9th Circuit Holds DMCA Take Down
Notices Must Account for Fair Use
In 2007, Stephanie Lenz posted the video below (“Lets Go Crazy #1”) of her son dancing to Prince’s “Lets Go Crazy”.
Universal filed a DMCA take down request. After Lenz filed a counter-notification, the video was restored over Universal’s objections. Working with the Electronic Frontier Foundation, Lenz filed what ultimately became a misrepresentation lawsuit against Universal. On appeal, the Ninth Circuit stressed:
[F]or the purposes of the DMCA—fair use is uniquely situated in copyright law so as to be treated differently than traditional affirmative defenses. We conclude that because 17 U.S.C. § 107 created a type of non-infringing use, fair use is “authorized by the law” and a copyright holder must consider the existence of fair use before sending a takedown notification under § 512(c).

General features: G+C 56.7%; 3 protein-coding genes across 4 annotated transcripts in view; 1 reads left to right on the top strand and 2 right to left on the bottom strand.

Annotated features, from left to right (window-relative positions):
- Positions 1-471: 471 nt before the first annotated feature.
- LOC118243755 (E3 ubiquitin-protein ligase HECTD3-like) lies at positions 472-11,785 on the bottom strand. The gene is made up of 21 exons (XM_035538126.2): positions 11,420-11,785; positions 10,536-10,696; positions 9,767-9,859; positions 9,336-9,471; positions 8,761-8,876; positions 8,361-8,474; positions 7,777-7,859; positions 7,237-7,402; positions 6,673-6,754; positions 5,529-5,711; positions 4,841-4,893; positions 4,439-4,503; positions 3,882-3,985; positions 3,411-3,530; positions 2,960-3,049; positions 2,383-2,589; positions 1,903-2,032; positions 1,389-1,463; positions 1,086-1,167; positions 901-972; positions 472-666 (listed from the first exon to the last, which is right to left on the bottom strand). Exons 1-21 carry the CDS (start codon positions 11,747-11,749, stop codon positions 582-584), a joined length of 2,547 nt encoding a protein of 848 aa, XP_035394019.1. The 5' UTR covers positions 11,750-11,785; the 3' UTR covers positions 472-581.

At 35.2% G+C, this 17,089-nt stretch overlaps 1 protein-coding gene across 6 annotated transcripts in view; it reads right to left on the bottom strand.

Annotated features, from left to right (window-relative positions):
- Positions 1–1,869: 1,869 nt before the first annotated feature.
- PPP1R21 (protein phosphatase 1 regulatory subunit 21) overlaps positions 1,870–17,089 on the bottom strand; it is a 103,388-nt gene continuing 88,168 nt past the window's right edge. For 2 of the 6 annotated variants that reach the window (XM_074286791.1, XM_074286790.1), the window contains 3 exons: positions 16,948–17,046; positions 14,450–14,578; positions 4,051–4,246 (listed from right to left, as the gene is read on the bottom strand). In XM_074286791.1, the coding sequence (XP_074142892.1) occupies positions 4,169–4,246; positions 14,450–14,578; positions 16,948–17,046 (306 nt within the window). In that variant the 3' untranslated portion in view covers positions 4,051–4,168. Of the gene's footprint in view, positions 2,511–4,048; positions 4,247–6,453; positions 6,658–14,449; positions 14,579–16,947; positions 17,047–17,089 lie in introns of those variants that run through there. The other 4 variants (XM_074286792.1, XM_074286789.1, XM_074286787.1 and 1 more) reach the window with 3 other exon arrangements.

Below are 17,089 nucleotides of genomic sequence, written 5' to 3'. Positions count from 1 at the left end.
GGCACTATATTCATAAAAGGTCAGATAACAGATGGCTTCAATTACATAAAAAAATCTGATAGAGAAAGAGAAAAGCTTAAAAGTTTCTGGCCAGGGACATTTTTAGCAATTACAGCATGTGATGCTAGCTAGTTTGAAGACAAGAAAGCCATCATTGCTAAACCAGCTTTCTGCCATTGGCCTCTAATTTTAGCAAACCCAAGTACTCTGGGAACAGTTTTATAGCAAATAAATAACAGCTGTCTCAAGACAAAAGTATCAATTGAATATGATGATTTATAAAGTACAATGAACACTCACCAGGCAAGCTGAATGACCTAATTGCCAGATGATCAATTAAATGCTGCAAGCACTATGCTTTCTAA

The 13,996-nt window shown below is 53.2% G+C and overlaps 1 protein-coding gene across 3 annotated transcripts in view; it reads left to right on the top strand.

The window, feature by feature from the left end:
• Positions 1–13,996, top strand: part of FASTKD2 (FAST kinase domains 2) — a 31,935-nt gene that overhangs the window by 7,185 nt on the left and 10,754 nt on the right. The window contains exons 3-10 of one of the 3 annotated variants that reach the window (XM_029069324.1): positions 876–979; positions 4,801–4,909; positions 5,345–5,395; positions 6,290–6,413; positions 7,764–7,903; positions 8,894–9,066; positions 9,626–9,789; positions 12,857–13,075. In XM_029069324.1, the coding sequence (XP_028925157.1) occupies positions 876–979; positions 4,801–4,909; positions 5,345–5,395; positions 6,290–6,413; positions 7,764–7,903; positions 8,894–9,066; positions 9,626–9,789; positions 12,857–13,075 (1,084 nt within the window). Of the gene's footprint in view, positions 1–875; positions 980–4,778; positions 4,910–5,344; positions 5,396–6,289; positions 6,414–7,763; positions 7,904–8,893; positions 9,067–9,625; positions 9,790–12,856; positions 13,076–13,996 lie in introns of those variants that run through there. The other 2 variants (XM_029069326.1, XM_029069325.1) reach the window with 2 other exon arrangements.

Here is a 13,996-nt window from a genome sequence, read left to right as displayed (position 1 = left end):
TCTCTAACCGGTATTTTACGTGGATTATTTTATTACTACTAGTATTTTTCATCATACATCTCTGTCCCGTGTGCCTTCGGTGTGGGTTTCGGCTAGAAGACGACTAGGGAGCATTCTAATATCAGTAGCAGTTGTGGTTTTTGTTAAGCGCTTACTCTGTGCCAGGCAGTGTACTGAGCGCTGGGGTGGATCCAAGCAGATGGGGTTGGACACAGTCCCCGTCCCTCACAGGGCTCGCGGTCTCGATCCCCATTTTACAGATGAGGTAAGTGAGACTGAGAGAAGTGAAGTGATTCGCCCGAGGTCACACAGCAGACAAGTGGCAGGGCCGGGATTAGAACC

. . .To be clear, if a copyright holder ignores or neglects our unequivocal holding that it must consider fair use before sending a takedown notification, it is liable for damages under § 512(f). If, however, a copyright holder forms a subjective good faith belief the allegedly infringing material does not constitute fair use, we are in no position to dispute the copyright holder’s belief even if we would have reached the opposite conclusion.
The case now goes to trial.